Right off the bat, I’ll own that this title is pretentious. But I just had this realization, and I think it’s profoundly true. I’ll need to improve my titling skills, because while this post should be broadly relatable, I’m sure the title scared most people away. But not you, dear reader. Thanks for giving me a chance here.
The 19th Century Danish philosopher and theologian Søren Kierkegaard is one of the most influential thinkers in history. If that statement surprises you, it’s because his thinking comes to most of us indirectly through many currently-influential voices. He’s the philosopher equivalent of the bands who influenced the Beatles, who in turn influenced every musician you’ve ever enjoyed.
But he doesn’t do much direct influencing of modern readers because it takes a lot of work to dig into. (Follow me on this—I promise it will pay off.) For one thing, he wrote a ton of books, and those books tend to have many hundreds of pages. But to make matters exceedingly irritating, many of Kierkegaard’s books were written under numerous pseudonyms (Victor Eremita, John Climacus, Anti-Climacus, Hilarius Bookbinder, etc. etc. etc.). And some of these works claim to be compilations of writings from still others. Some of these pseudonyms seem to represent more nearly than others what Kierkegaard himself believed, but it’s impossible to be sure.
Kierkegaard would play games with these pseudonyms. He would release two books by two different pseudonyms on the same day, or within a couple of weeks of each other. While he was producing these works, he would be sure to be seen in public frequently so that no one would suspect him of being the author of these works (a bit of theatre that worked for a time, but not for long). These books would offer different points of view on Christianity, philosophy, ethics, and society. Kierkegaard also published several books under his own name, but it still takes a lot of brainpower to untangle the relationship between this Kierkegaard and the pseudonymous authors of Kierkegaard’s other books.
Because of these bizarre methods, there’s no consensus on what Kierkegaard himself actually believed, no universally agreed upon “theology of Soren Kierkegaard.” I’m tempted to think of that as a frustrating loss. But I’m realizing that it’s not. It’s actually a gift.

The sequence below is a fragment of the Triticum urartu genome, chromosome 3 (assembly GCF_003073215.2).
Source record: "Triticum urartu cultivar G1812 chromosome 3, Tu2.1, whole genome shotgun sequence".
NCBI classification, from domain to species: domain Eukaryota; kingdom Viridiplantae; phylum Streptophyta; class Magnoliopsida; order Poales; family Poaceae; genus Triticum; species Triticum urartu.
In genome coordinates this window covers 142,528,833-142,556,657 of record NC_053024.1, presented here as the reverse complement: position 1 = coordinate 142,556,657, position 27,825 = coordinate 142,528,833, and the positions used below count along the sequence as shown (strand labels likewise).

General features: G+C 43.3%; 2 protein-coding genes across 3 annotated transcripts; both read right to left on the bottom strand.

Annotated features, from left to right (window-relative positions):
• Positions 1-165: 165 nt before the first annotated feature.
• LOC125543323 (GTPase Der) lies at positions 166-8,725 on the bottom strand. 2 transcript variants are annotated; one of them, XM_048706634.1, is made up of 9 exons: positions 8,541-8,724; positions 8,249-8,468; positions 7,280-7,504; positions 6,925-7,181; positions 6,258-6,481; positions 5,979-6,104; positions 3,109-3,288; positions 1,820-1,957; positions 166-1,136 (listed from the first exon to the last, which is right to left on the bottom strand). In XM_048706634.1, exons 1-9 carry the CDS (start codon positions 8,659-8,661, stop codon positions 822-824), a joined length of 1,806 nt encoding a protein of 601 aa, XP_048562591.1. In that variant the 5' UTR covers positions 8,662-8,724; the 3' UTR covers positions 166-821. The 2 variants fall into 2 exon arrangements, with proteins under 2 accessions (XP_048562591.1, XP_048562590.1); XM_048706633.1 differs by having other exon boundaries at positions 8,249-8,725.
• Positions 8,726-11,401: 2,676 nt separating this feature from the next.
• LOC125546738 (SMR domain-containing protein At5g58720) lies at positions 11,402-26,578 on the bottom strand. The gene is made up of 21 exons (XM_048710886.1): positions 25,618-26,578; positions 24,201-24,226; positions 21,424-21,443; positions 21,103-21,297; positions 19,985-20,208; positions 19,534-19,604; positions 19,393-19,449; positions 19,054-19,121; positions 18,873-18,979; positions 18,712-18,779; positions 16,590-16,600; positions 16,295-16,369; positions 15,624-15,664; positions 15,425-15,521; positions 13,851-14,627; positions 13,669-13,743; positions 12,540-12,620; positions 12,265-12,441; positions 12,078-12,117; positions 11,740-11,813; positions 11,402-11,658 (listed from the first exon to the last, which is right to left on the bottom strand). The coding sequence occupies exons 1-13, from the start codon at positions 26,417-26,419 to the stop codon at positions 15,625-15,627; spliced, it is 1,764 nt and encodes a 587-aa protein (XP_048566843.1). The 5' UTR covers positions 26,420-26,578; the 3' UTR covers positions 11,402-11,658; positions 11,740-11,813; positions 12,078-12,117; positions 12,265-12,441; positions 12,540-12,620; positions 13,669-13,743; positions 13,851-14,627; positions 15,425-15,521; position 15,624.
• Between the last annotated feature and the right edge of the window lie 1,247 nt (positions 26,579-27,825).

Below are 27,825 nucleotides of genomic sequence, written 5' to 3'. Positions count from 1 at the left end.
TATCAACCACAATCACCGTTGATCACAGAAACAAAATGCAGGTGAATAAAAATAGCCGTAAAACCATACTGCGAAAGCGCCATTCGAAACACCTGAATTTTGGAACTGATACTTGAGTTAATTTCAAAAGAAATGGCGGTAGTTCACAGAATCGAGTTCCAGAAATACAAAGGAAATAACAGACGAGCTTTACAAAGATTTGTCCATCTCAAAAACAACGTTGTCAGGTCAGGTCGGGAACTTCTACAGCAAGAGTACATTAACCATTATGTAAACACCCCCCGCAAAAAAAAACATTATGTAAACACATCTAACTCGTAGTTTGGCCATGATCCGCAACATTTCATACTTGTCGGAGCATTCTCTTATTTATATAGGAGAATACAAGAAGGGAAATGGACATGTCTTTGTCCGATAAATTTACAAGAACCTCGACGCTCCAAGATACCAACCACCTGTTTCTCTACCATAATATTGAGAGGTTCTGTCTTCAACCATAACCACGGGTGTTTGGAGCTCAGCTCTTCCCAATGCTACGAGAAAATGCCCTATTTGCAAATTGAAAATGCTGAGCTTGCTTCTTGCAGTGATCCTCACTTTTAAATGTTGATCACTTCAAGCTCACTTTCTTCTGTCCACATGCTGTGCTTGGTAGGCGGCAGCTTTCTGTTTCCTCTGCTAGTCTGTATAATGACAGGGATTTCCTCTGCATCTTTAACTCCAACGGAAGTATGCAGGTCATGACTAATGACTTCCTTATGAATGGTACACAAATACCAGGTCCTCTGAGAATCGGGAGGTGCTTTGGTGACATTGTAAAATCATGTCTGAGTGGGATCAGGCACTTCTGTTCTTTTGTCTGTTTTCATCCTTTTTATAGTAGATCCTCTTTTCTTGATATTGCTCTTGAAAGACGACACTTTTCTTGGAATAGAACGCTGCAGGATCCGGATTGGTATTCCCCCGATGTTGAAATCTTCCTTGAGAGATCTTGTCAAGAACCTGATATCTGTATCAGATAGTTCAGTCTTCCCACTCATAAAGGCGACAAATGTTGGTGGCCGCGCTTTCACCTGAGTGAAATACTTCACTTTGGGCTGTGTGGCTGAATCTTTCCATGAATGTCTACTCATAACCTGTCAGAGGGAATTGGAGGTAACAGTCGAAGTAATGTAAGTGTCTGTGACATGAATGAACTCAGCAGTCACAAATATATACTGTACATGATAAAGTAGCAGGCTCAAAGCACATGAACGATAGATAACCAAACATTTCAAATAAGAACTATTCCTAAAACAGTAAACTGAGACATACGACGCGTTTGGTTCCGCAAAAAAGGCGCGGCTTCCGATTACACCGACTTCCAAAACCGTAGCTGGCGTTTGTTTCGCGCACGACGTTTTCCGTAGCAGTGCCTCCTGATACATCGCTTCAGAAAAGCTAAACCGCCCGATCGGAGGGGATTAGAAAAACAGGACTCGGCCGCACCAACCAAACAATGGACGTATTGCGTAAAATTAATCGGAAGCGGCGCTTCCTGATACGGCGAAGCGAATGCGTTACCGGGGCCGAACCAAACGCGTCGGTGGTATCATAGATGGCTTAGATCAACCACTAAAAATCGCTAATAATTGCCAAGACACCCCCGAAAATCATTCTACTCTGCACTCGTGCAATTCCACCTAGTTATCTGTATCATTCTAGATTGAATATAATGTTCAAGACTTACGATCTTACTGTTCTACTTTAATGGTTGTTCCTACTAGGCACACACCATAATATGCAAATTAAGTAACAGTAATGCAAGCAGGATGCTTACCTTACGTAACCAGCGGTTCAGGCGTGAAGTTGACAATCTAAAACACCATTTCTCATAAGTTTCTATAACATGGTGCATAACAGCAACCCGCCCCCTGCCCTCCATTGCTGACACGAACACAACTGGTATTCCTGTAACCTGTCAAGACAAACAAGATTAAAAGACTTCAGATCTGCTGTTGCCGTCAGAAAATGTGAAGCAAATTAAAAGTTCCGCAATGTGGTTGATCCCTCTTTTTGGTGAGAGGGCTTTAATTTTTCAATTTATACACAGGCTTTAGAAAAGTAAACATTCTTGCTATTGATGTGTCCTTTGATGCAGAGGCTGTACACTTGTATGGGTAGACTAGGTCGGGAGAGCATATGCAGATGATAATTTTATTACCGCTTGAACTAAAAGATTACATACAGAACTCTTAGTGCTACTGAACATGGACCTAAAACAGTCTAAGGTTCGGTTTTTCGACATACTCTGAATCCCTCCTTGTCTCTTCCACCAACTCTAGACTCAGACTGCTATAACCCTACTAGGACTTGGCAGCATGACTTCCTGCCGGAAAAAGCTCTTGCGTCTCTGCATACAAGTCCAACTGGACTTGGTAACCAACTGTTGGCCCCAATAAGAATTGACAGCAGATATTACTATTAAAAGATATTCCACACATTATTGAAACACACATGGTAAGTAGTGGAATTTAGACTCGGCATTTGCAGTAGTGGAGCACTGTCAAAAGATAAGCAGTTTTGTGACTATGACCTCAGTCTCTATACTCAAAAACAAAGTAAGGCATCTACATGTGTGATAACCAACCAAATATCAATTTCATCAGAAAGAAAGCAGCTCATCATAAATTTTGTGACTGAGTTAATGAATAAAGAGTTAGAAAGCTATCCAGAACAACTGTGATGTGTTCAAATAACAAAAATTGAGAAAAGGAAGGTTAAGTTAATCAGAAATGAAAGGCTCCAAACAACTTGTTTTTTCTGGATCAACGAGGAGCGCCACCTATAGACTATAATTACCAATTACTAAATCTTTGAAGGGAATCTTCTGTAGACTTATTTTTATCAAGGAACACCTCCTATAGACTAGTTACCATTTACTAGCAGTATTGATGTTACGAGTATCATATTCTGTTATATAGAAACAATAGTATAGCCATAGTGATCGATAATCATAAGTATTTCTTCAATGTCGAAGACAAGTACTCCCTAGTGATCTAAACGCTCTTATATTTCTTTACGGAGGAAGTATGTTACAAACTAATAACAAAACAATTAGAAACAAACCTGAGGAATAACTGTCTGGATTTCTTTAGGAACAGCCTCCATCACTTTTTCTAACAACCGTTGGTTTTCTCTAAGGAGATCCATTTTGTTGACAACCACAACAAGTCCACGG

How can I possibly claim that this quirky, controversial, confusing philosopher could save our world? Because the kind of reading that his books require would make us all better citizens and dismantle our biggest hurdle to mutual understanding.
When I first started reading Kierkegaard’s works, I read them as I read any book. I was in search of “Kierkegaard’s theology.” I wanted to know his views on things. When I do this with any author, I get a feel for their positions, and then I decide whether or not I agree with Calvin or Keller or Wright or Lewis. When I think about it, it’s extremely binary. But this is actually unhealthy. Because I actually agree with and disagree with all of these authors.
What is this pull I feel to identify with some authors over others, as though I need to check [favorite author]’s views before I know what I believe? Wouldn’t it be healthier to learn from each author and pull the most helpful parts from each? Isn’t it most important to walk away with deeper understanding and inwardly transformed as a result of wrestling with an author’s arguments? How does it help me to be able to claim to “agree with John Piper” or whomever, as though it’s all or nothing? Are we not perpetuating the problem by relying on a few individuals to do our thinking for us? Really, it just makes us all that much more divided. Encamped. Partisan.
But Kierkegaard’s bizarre style won’t let us get away with this. You have to think for yourself. When you read Kierkegaard, you have to engage with his actual arguments, because you never really know what it means to “agree with Kierkegaard.” You have to decide, to “judge for yourself,” to use a Kierkegaardian phrase. With each pseudonym; each book; each paragraph, sentence, and argument, you must weigh and decide what you think.
It’s infuriating. And exhausting. And healthy.
Our political climate is so polarized. You’re republican or you’re democrat. You’re pro or anti whomever. You’re pro this or anti that. We deal in sound bites, in memes. And your response has to be instant. You have to be outraged or impressed within seconds, and if you don’t make a social media statement right now then you’re siding for or against someone or something bad or good. IT’S US OR THEM! RIGHT NOW! Our figure head has made this or that statement, so fall in line!
Don’t you hate it? Isn’t it ugly? Don’t you feel in your bones that we need something better, something more sustainable?
What we need, I submit, is a Kierkegaardian way of reading things. Take your time. You’ll have to decide, but don’t simply follow the party line. Do your homework. Weigh each comment, each argument, each moment on its own merits. It’s not about blind adherence, it’s about the journey.
Judge for yourself.
Kierkegaard also rails against indecision, so you do have to make up your mind. Deciding is important, but you’re not allowed to decide by default, by blindly following your tribe’s voting guide or statement of faith. If we could all retrain our habits of engagement in light of Kierkegaard’s infuriatingly inefficient approach, perhaps we’d learn to understand each other better, to renounce the “hot take.” We would then develop wise, patiently-formed, true-to-the-depths-of-our-soul convictions, and we could hold hands and walk away from the echo chambers we’ve been told to pledge allegiance to.